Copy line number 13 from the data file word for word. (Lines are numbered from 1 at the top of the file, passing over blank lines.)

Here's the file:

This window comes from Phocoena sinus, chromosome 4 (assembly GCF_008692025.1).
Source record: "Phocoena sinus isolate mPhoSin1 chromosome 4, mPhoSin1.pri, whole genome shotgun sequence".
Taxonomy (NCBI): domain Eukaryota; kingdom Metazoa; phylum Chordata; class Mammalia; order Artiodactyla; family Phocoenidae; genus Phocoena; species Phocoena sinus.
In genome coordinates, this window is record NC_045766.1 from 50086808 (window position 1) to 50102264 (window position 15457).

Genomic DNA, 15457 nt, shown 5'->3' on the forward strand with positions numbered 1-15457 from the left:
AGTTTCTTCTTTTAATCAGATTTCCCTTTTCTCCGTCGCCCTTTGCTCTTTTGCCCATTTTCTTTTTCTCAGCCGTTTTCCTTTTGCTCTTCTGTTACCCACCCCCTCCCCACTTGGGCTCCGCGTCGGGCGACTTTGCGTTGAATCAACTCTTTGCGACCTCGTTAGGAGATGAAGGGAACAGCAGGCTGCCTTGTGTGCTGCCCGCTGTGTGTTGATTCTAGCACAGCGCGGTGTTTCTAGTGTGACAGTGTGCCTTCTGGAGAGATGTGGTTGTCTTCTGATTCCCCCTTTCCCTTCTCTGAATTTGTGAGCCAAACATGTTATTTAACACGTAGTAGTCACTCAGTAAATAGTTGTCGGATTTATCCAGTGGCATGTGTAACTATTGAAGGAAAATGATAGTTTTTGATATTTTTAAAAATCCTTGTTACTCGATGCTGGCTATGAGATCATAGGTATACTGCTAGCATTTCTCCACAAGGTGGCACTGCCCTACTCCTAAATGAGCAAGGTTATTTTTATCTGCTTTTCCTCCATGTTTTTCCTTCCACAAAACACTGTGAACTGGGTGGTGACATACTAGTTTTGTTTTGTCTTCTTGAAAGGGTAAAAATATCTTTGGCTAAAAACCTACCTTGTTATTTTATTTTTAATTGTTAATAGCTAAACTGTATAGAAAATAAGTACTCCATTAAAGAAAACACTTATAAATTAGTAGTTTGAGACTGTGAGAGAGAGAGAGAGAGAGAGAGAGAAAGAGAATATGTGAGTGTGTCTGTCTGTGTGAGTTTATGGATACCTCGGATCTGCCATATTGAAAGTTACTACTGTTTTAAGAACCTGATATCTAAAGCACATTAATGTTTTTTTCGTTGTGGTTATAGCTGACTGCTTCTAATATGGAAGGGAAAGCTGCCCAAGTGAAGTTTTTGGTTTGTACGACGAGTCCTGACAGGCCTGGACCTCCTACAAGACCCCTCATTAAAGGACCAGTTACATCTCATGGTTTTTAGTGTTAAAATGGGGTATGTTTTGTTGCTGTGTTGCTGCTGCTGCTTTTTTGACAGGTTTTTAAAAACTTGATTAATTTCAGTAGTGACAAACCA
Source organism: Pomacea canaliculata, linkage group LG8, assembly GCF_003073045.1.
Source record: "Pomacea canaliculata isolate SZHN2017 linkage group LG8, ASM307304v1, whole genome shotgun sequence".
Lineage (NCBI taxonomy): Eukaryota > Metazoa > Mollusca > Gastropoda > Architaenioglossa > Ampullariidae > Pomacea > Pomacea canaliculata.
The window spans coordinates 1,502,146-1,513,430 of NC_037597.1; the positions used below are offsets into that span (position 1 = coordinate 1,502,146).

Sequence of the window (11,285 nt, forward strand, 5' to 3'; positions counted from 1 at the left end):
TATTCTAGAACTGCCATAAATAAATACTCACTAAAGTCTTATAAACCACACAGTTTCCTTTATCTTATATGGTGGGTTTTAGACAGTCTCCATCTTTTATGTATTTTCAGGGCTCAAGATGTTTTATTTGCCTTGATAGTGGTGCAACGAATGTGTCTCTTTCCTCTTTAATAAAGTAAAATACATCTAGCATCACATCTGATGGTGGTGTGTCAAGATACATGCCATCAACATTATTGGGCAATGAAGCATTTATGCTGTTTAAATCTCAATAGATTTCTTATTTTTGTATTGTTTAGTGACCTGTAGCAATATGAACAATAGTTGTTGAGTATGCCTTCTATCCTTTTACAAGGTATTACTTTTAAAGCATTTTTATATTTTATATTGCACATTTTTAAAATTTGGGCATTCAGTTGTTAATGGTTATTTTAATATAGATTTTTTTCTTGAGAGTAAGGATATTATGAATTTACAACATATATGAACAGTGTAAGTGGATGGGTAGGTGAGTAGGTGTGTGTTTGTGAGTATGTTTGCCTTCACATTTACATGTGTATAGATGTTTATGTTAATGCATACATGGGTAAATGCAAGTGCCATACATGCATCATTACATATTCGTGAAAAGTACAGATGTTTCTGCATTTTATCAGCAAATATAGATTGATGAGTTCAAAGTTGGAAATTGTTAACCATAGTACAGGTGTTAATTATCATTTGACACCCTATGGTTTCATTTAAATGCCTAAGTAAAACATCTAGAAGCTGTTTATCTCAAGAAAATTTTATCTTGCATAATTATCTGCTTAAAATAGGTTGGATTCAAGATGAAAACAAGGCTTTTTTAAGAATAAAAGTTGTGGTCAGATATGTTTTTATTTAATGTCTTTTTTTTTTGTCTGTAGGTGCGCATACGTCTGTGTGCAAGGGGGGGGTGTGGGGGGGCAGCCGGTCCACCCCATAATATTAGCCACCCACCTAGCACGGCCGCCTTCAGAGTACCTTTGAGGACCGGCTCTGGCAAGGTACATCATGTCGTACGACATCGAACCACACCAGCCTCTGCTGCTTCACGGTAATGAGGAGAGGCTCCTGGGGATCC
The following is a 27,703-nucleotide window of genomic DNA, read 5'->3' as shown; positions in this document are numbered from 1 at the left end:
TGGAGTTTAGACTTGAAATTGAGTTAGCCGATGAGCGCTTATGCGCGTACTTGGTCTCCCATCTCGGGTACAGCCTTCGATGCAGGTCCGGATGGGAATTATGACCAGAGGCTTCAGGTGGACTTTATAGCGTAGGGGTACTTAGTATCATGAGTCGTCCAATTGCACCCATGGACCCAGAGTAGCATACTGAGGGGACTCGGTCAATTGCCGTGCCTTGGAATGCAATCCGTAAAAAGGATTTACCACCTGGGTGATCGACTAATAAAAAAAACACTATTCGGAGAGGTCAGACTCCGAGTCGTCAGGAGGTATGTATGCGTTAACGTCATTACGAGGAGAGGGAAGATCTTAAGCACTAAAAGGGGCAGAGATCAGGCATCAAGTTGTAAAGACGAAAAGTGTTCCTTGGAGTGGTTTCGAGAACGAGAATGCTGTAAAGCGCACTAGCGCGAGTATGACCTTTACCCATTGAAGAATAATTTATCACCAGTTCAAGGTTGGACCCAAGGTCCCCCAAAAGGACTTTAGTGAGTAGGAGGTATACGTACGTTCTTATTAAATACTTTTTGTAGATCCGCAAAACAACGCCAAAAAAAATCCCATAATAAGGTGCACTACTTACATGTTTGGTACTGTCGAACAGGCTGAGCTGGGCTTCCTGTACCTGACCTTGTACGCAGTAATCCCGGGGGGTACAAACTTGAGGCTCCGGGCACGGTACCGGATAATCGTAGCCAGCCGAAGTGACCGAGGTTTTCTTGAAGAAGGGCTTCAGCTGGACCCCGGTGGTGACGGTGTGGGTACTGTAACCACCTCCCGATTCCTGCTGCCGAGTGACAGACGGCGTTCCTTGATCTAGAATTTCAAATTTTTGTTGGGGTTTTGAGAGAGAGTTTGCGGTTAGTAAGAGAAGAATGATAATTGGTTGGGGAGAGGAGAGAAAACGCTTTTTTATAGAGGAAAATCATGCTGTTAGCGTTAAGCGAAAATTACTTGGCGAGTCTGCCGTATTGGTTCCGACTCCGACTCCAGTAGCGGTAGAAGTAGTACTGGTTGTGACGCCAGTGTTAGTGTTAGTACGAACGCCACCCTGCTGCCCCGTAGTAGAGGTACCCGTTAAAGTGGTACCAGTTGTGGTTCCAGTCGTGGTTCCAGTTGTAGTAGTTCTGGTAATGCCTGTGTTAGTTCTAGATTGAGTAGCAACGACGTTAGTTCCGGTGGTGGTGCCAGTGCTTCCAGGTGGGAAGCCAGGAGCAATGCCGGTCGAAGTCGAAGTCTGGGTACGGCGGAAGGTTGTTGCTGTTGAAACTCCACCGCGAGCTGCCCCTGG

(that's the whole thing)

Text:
The following is a 27,703-nucleotide window of genomic DNA, read 5'->3' as shown; positions in this document are numbered from 1 at the left end: